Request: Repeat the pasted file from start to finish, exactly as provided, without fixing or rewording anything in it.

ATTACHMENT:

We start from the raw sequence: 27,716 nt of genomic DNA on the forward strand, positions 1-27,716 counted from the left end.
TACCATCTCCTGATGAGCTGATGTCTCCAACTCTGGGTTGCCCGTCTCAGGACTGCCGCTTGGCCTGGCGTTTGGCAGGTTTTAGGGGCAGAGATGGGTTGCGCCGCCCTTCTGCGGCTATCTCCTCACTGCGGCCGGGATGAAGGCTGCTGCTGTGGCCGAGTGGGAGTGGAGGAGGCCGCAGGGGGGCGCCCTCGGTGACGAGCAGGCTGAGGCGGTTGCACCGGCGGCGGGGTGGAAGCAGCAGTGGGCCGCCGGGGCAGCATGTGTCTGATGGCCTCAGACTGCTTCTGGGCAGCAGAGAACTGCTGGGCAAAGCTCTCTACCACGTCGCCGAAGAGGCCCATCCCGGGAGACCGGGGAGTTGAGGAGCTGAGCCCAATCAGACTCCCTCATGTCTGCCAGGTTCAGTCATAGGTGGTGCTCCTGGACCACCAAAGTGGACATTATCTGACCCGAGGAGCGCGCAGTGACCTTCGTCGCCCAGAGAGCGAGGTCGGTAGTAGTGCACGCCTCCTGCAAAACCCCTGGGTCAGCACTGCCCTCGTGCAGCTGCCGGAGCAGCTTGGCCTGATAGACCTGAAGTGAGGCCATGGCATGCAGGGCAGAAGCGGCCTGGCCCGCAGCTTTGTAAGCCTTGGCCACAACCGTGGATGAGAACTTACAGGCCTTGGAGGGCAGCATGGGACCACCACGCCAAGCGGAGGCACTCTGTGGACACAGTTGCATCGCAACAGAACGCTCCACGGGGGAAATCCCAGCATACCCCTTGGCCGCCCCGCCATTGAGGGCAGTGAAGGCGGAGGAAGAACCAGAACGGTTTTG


We start from the raw sequence: 27,716 nt of genomic DNA on the forward strand, positions 1-27,716 counted from the left end.
TACCATCTCCTGATGAGCTGATGTCTCCAACTCTGGGTTGCCCGTCTCAGGACTGCCGCTTGGCCTGGCGTTTGGCAGGTTTTAGGGGCAGAGATGGGTTGCGCCGCCCTTCTGCGGCTATCTCCTCACTGCGGCCGGGATGAAGGCTGCTGCTGTGGCCGAGTGGGAGTGGAGGAGGCCGCAGGGGGGCGCCCTCGGTGACGAGCAGGCTGAGGCGGTTGCACCGGCGGCGGGGTGGAAGCAGCAGTGGGCCGCCGGGGCAGCATGTGTCTGATGGCCTCAGACTGCTTCTGGGCAGCAGAGAACTGCTGGGCAAAGCTCTCTACCACGTCGCCGAAGAGGCCCATCCCGGGAGACCGGGGAGTTGAGGAGCTGAGCCCAATCAGACTCCCTCATGTCTGCCAGGTTCAGTCATAGGTGGTGCTCCTGGACCACCAAAGTGGACATTATCTGACCCGAGGAGCGCGCAGTGACCTTCGTCGCCCAGAGAGCGAGGTCGGTAGTAGTGCACGCCTCCTGCAAAACCCCTGGGTCAGCACTGCCCTCGTGCAGCTGCCGGAGCAGCTTGGCCTGATAGACCTGAAGTGAGGCCATGGCATGCAGGGCAGAAGCGGCCTGGCCCGCAGCTTTGTAAGCCTTGGCCACAACCGTGGATGAGAACTTACAGGCCTTGGAGGGCAGCATGGGACCACCACGCCAAGCGGAGGCACTCTGTGGACACAGTTGCATCGCAACAGAACGCTCCACGGGGGAAATCCCAGCATACCCCTTGGCCGCCCCGCCATTGAGGGCAGTGAAGGCGGAGGAAGAACCAGAACGGTTTTG